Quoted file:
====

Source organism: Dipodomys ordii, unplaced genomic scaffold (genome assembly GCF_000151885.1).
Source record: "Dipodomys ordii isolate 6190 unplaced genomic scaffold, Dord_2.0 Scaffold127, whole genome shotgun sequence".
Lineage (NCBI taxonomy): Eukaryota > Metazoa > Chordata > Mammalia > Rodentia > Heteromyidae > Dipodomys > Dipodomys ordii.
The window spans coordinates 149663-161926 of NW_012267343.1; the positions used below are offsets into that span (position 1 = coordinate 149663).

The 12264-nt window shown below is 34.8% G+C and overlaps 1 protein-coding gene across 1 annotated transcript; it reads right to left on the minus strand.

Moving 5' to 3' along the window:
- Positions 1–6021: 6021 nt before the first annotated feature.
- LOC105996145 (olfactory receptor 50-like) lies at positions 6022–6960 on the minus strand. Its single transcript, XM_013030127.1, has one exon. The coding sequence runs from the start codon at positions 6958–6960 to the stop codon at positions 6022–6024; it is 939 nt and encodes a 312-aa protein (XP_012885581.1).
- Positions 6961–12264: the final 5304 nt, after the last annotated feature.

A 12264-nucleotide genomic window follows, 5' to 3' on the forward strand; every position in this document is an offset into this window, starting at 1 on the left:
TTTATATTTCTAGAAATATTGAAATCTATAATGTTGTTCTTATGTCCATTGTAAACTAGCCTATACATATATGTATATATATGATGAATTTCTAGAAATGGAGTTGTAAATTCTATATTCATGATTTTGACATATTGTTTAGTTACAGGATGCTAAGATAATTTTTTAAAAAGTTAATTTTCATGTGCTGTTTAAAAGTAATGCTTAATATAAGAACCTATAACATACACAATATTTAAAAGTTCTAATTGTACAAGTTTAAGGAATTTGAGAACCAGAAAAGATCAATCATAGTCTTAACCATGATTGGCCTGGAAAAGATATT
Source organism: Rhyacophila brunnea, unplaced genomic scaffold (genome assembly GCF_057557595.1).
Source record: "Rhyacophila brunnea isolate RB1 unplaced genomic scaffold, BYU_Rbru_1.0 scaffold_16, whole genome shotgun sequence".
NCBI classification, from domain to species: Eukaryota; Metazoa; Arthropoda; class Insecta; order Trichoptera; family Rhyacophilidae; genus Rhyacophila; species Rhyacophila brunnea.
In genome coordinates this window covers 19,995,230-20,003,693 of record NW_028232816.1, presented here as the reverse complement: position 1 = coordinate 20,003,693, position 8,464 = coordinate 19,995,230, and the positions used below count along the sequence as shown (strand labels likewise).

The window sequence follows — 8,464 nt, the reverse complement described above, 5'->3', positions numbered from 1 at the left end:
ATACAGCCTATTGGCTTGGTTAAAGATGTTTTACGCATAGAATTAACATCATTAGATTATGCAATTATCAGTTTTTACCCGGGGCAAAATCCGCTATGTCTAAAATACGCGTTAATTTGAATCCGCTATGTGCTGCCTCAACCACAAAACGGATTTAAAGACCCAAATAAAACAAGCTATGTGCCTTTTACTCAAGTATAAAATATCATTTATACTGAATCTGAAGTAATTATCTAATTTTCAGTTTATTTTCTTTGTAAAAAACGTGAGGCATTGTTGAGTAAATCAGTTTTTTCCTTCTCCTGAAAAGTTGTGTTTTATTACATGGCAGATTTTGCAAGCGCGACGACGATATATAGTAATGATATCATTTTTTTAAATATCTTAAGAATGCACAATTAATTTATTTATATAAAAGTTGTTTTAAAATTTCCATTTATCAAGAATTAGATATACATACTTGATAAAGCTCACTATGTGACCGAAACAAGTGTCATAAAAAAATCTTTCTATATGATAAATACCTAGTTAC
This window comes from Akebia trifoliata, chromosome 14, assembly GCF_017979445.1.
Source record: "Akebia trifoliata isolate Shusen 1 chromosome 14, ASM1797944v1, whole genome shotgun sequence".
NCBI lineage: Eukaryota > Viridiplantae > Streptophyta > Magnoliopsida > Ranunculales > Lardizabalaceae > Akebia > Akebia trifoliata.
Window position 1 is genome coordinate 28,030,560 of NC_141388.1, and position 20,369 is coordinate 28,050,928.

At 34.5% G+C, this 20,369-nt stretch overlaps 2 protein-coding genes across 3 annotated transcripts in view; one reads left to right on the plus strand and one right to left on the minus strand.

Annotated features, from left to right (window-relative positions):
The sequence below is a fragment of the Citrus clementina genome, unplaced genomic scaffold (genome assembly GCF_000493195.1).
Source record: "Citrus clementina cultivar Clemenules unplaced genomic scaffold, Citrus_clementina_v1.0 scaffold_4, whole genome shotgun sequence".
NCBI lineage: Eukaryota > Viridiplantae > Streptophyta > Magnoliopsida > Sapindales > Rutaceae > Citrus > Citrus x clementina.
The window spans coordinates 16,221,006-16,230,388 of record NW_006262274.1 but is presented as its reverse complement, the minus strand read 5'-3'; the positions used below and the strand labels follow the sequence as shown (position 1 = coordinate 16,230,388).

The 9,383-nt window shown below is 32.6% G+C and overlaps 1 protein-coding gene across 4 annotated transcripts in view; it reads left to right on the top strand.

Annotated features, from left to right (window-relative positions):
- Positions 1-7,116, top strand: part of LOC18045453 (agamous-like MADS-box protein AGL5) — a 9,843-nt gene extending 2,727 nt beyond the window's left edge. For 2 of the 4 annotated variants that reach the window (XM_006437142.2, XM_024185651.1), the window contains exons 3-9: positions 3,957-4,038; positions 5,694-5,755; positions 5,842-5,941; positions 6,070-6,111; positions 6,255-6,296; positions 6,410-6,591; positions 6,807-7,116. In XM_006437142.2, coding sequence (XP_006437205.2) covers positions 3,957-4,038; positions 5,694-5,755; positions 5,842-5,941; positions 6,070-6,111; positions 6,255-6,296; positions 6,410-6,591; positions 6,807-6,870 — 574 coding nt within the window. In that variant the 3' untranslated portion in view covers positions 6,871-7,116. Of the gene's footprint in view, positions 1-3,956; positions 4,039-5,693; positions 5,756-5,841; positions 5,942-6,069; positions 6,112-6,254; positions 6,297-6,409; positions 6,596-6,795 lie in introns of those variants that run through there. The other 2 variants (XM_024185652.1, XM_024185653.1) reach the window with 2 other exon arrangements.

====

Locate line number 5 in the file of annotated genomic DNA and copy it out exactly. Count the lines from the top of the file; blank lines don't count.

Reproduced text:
The 12264-nt window shown below is 34.8% G+C and overlaps 1 protein-coding gene across 1 annotated transcript; it reads right to left on the minus strand.